know the meaning of the words, to have used words advisedly, and to have
expressed its intent by use of such words as are found in the statute. Verbal egis
non est recedendum, or from the words of a statute there should be no departure.11

The second rule to be considered is the golden rule, this rule is also dependent
on the meaning of the plain text but with slight modifications to avoid
misinterpretations.12 This falls under the shadow of the literal rule and it is backup
techniques that prevents the absurdities of literal rule. It demands the specific law to
be read as a whole and not with the literal sense.13 Reading the whole text will give
one the whole picture of the said text. It is important to always look at the whole
picture of things to further enrich the insights drawn from the text itself. The more
intense and deeper the reading, the more insights will be drawn.

The third rule is the Mischief approach that is to interpret according to what
is best for the situation.14 This method is used to determine whether the statute exists
to create or close loopholes. It is used to interpret the loopholes created and act
according to the need of the hour and practically approach the law without the
allowance of escapes for the guilty.15 To know situation fully is very essential in
terms of applying the law. This is also important in cases, when the case raises a
novel question of law which means it is a transcendental question of law. 16 In such
instance the Court En Banc, composing of fifteen justices will collaboratively decide

Republic v. Lacap, G.R. No. 158253, March 2, 2007.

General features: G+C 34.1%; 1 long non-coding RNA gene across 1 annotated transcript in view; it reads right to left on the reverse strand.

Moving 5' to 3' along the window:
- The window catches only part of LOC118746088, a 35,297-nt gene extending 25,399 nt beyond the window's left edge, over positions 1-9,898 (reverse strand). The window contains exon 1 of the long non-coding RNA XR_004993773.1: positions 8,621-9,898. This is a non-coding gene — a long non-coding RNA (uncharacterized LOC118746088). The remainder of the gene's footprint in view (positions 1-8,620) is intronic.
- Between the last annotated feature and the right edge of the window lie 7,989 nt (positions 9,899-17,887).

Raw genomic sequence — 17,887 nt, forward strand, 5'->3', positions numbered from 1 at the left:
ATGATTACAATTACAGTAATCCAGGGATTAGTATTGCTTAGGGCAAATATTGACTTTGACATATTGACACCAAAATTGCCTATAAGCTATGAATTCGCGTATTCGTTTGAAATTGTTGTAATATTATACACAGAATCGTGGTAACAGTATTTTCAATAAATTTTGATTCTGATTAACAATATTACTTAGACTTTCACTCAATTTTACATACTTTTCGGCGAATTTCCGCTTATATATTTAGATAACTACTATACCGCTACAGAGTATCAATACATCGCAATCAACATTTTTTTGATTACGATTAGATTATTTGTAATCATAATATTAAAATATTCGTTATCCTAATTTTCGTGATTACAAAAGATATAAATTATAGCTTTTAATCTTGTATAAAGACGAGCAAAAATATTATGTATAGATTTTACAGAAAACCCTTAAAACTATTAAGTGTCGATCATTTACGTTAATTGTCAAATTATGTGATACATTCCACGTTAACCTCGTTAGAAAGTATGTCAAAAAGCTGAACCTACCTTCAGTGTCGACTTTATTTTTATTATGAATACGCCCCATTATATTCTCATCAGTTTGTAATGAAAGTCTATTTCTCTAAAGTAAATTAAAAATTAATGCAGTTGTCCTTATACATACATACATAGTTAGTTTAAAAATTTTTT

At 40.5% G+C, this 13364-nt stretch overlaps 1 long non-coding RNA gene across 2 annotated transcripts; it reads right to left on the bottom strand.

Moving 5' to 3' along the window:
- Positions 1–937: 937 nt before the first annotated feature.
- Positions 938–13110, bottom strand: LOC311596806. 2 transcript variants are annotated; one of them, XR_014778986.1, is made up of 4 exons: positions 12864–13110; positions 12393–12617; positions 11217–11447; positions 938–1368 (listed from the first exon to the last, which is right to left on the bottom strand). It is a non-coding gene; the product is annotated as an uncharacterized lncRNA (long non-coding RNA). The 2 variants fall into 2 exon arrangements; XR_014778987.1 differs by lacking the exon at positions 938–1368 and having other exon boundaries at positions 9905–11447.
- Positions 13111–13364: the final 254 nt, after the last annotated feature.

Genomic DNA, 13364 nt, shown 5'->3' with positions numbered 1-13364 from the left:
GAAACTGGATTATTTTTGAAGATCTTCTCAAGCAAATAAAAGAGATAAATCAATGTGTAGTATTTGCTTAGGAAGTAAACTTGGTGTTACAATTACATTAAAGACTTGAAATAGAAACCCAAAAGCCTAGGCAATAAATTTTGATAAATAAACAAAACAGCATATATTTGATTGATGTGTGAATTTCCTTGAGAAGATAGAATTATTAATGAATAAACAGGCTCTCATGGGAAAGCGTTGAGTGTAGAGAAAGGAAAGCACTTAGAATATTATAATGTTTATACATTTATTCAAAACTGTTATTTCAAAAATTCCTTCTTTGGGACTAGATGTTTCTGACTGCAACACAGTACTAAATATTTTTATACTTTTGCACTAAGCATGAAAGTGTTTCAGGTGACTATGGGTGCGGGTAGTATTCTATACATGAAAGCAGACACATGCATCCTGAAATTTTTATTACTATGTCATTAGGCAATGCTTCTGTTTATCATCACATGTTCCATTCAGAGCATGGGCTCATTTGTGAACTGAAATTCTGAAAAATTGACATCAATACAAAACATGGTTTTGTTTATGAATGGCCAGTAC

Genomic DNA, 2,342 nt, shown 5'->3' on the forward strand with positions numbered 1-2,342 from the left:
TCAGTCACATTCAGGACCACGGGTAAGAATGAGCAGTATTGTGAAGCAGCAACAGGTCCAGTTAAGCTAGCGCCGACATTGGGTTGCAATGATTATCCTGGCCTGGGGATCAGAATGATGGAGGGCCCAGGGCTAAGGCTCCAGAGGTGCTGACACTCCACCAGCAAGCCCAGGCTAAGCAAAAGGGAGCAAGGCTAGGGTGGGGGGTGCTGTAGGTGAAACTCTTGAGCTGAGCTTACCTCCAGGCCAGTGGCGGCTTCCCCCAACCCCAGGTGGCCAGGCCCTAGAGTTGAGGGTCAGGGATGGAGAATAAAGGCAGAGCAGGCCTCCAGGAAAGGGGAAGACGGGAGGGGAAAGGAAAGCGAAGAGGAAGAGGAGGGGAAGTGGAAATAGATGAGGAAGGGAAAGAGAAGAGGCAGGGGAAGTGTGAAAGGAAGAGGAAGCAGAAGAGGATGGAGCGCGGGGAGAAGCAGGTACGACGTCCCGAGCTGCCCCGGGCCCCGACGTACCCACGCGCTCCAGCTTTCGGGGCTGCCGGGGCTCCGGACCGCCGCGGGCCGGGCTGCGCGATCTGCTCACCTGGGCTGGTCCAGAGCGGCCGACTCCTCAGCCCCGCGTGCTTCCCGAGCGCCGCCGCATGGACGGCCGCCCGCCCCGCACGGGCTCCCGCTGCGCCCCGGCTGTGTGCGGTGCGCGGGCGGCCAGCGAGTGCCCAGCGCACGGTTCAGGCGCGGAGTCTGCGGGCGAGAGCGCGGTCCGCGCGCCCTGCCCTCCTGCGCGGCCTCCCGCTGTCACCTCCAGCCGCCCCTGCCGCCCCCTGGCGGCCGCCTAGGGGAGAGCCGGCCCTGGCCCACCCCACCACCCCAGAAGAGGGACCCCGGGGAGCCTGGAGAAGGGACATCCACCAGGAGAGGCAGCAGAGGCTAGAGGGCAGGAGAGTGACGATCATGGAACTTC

Supra note 7.
Section 3, Rule 2 of the Internal Rules of the Supreme Court.

on a given case. They do this to show that they are dealing with an important matter
and not just a simple thing. Other than those not mentioned under such internal rules
of the Supreme Court are subject to the Division cases wherein such case will be
heard by every division.

And lastly, the use of explore extrinsic materials, this refers to other resources
to implore the meaning of the written text. This includes dictionary or earlier cases
to clear the absurdities caused is another method that the judges use to interpret the
tricky statements of the law.17 The importance lies in the appropriate interpretation
of the law despite the chaos it is in the written form. The rules of language and the
help of intrinsic materials for reference and citation in case of confusion is the
practical solution to the approach towards this system. The use of such statutes is to
implement and carry out the laws in the way it is supposed to serve, the main purpose
is to serve justice to the deserving.18


Other than what have been expressed above as importance of the statutory
construction, it is also important to know the limitations of power on the part of the
Supreme Court to construe. In studying the law using the Statutory Construction, it
is also important to know the limitations of the power to construe.

First, the Courts may not enlarge nor restrict statutes, there is a disparity
between initiating policy, often involving a decided break with the past and merely
carrying out a formulated policy indicates the relatively narrow limits within which
choice is rarely open to courts and the extent to which interpreting law is inescapably
making law.19 This aims to restrict judicial freedom in the construction of a statute.